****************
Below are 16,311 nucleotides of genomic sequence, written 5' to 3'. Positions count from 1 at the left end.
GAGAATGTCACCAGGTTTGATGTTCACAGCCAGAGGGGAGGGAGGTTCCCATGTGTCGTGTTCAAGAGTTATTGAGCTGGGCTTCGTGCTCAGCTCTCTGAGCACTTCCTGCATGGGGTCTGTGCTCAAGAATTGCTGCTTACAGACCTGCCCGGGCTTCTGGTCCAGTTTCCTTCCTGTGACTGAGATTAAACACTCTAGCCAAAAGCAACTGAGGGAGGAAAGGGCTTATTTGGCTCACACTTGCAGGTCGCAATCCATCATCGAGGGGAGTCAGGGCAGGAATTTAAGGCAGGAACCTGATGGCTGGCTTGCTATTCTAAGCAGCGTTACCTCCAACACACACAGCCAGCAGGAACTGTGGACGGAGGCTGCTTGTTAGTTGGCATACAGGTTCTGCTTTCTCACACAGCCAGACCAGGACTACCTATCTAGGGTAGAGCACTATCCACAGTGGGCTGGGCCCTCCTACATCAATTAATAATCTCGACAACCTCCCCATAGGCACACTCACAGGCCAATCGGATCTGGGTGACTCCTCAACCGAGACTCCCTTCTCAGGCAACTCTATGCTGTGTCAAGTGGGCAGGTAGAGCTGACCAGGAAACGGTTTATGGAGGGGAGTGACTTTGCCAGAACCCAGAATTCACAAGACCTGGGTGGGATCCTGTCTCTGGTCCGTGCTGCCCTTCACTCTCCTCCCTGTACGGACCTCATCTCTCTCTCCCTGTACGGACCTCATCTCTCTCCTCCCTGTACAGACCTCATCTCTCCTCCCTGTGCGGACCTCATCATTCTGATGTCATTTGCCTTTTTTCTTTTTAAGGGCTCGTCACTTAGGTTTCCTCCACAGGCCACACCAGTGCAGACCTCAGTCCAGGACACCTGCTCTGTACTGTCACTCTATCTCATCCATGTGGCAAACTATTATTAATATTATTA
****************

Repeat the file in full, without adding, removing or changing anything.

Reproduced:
Below are 16,311 nucleotides of genomic sequence, written 5' to 3'. Positions count from 1 at the left end.
GAGAATGTCACCAGGTTTGATGTTCACAGCCAGAGGGGAGGGAGGTTCCCATGTGTCGTGTTCAAGAGTTATTGAGCTGGGCTTCGTGCTCAGCTCTCTGAGCACTTCCTGCATGGGGTCTGTGCTCAAGAATTGCTGCTTACAGACCTGCCCGGGCTTCTGGTCCAGTTTCCTTCCTGTGACTGAGATTAAACACTCTAGCCAAAAGCAACTGAGGGAGGAAAGGGCTTATTTGGCTCACACTTGCAGGTCGCAATCCATCATCGAGGGGAGTCAGGGCAGGAATTTAAGGCAGGAACCTGATGGCTGGCTTGCTATTCTAAGCAGCGTTACCTCCAACACACACAGCCAGCAGGAACTGTGGACGGAGGCTGCTTGTTAGTTGGCATACAGGTTCTGCTTTCTCACACAGCCAGACCAGGACTACCTATCTAGGGTAGAGCACTATCCACAGTGGGCTGGGCCCTCCTACATCAATTAATAATCTCGACAACCTCCCCATAGGCACACTCACAGGCCAATCGGATCTGGGTGACTCCTCAACCGAGACTCCCTTCTCAGGCAACTCTATGCTGTGTCAAGTGGGCAGGTAGAGCTGACCAGGAAACGGTTTATGGAGGGGAGTGACTTTGCCAGAACCCAGAATTCACAAGACCTGGGTGGGATCCTGTCTCTGGTCCGTGCTGCCCTTCACTCTCCTCCCTGTACGGACCTCATCTCTCTCTCCCTGTACGGACCTCATCTCTCTCCTCCCTGTACAGACCTCATCTCTCCTCCCTGTGCGGACCTCATCATTCTGATGTCATTTGCCTTTTTTCTTTTTAAGGGCTCGTCACTTAGGTTTCCTCCACAGGCCACACCAGTGCAGACCTCAGTCCAGGACACCTGCTCTGTACTGTCACTCTATCTCATCCATGTGGCAAACTATTATTAATATTATTA